The New Zealand government was first to release the 30 chapters that comprise the text of the up till now secret Trans-Pacific Partnership agreement . The agreement — brings together Australia, the US, Canada, Japan, Malaysia, Mexico, Peru, Vietnam, Brunei, Chile, New Zealand and Singapore .
It has subsequently been released by other countries, including the United States, which according to the popular crikey.com.au blog, has a logo that would probably cause the other party countries to raise an eyebrow (the TPP is “made in America” boasts the logo above).
I think the PM better take a look at the fine print now it’s available!
What appears to be going on was predicted by David Korten in his 1995 book, When Corporations Rule The World or the coming “corporate coup d’état.” This corporate coup includes the privatisation and offshoring of the judicial function delegated to the US court system in the Constitution or to any other nation's sovereign court system, through Investor-State Dispute Settlement (ISDS) provisions that strengthen existing ISDS procedures. The ISDS was deliberately omitted from the Howard Government's US-Australia FTA but is back bigger and better in this treaty giving foreign firms a special right to apply to a secretive tribunal of highly paid corporate lawyers for compensation whenever the government passes a law to do things that hurt corporate profits. According to Minister Robb, he has negotiated just for Australia some exceptions. How workable those riders are likely to be needs to be tested in coming weeks. The so called 'independent arbitrators' are paid handsomely by the hour which gives them little incentive to dismiss cases. The lack of any requirement to consider precedent gives wide scope for creative judgments – the sort of arbitrary edicts notable in Alice’s Adventures in Wonderland.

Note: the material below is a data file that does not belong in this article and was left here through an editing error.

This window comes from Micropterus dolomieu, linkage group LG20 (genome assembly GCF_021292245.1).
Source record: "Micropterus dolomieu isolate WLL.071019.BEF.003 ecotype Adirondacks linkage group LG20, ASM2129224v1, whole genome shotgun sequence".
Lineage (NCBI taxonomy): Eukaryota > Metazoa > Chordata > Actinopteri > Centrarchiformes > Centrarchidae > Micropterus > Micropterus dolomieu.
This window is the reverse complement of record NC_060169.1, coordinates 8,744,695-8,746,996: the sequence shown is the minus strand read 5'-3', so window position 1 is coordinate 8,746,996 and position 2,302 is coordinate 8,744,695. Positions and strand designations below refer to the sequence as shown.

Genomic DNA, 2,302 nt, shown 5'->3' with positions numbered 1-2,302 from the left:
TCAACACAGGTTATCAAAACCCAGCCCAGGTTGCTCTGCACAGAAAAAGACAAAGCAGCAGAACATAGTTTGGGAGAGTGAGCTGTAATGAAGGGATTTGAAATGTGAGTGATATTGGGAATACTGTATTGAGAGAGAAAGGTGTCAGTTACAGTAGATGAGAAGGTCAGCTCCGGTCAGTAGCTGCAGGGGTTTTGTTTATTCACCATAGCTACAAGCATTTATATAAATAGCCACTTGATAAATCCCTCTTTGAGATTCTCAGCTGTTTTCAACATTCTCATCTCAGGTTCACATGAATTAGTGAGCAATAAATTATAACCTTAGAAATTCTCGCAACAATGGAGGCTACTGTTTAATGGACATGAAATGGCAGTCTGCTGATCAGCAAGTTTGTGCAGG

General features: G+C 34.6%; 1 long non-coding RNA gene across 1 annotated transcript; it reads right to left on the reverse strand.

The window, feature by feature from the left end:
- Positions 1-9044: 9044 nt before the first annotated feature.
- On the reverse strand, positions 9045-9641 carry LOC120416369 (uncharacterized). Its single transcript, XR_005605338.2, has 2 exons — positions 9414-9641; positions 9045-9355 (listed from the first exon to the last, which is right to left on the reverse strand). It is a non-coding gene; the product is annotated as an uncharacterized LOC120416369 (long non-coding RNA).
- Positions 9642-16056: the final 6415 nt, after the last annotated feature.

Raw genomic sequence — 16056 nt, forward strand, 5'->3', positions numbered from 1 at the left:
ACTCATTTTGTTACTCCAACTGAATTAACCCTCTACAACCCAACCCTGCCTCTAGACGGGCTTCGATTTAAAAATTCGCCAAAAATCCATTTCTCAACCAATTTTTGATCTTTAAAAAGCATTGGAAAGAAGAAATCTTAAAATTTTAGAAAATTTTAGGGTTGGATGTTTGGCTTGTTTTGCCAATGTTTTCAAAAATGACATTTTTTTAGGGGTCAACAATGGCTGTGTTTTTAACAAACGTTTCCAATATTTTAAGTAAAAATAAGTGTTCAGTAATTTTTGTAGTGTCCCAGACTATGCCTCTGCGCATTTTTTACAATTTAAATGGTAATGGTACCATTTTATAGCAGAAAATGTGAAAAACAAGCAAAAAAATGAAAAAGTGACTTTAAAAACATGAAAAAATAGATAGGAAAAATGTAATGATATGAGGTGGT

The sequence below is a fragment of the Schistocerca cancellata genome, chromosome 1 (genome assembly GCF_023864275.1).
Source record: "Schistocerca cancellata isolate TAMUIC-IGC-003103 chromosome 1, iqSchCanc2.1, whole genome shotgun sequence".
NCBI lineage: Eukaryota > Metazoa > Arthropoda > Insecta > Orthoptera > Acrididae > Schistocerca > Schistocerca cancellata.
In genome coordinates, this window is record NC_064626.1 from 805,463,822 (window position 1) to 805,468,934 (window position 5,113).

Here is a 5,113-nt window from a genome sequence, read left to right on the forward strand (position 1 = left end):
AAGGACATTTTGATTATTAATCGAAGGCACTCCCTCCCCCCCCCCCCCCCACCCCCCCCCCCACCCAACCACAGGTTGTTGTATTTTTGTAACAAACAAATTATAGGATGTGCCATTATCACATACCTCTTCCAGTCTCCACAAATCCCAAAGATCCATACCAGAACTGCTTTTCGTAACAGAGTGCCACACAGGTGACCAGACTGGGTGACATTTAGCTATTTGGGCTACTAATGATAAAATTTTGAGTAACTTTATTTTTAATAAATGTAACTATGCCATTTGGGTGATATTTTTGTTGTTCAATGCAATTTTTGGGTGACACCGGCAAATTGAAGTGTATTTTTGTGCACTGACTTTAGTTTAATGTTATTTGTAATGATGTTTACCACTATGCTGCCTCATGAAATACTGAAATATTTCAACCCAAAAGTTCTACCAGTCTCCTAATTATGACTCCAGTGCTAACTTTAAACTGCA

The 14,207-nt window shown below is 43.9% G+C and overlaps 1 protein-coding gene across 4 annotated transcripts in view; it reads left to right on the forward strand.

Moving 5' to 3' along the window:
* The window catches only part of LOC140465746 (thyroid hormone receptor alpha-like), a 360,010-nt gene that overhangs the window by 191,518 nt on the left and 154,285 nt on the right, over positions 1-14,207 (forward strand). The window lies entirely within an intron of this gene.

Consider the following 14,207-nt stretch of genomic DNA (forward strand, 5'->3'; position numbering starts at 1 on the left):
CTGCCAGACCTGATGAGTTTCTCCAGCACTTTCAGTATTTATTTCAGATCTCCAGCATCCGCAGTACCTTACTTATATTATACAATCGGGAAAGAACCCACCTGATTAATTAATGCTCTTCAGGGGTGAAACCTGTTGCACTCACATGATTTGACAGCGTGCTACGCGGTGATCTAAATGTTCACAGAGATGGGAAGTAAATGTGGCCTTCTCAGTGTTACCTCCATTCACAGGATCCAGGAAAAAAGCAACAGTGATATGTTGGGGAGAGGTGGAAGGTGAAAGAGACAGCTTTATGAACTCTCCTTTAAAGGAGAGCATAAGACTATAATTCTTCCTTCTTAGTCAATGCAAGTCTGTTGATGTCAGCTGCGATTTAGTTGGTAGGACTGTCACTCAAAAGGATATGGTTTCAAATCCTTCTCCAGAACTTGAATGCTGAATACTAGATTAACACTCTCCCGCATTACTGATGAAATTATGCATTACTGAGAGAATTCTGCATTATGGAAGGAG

To date, the highest ISDS award I understand to be USD2.3 billion to Occidental Oil against “US enemy” the government of Ecuador, over its termination of an oil-concession contract, although the termination was apparently legal. Under the TPP, however, even larger and more unpredictable judgments can be anticipated, since the sort of “investment” it protects includes not just “the commitment of capital or other resources” but the expectation of gain or profit.
That means the rights of corporations extend not merely to their factories and other “capital” but to the profits they expect to receive. The mere threat of a massive damage award for impacting “expected corporate profits” could be enough to discourage prospective legislation by lawmakers particularly for smaller nations.
I wonder whether those Asian nations apparently anxious to sign up are aware of the openings this agreement provides for US corporations in particular. Let’s stick with the bi-lateral FTA's thanks. I think we can manage those' and stay clear of deals which involve increased power for global corporations. Australia's FTA with the US has been one of our least valuable financially from what I can see and one which has placed us further into the negative on trade. If this TPP goes through, I believe that some US corporations will ensure GMO’s are forced on us along with the introduction or continuance of highly controversial agricultural chemicals and dubious pharmaceuticals. And if we don’t like it we will be sued in an offshore tribunal. Bilaterals are manageable – treaties are binding and could amount to a takeover if not carefully considered. I am far more cynical than the Trade Minister in this regard.
We may be a modern day David but Goliath is a whole lot bigger 3000 years on!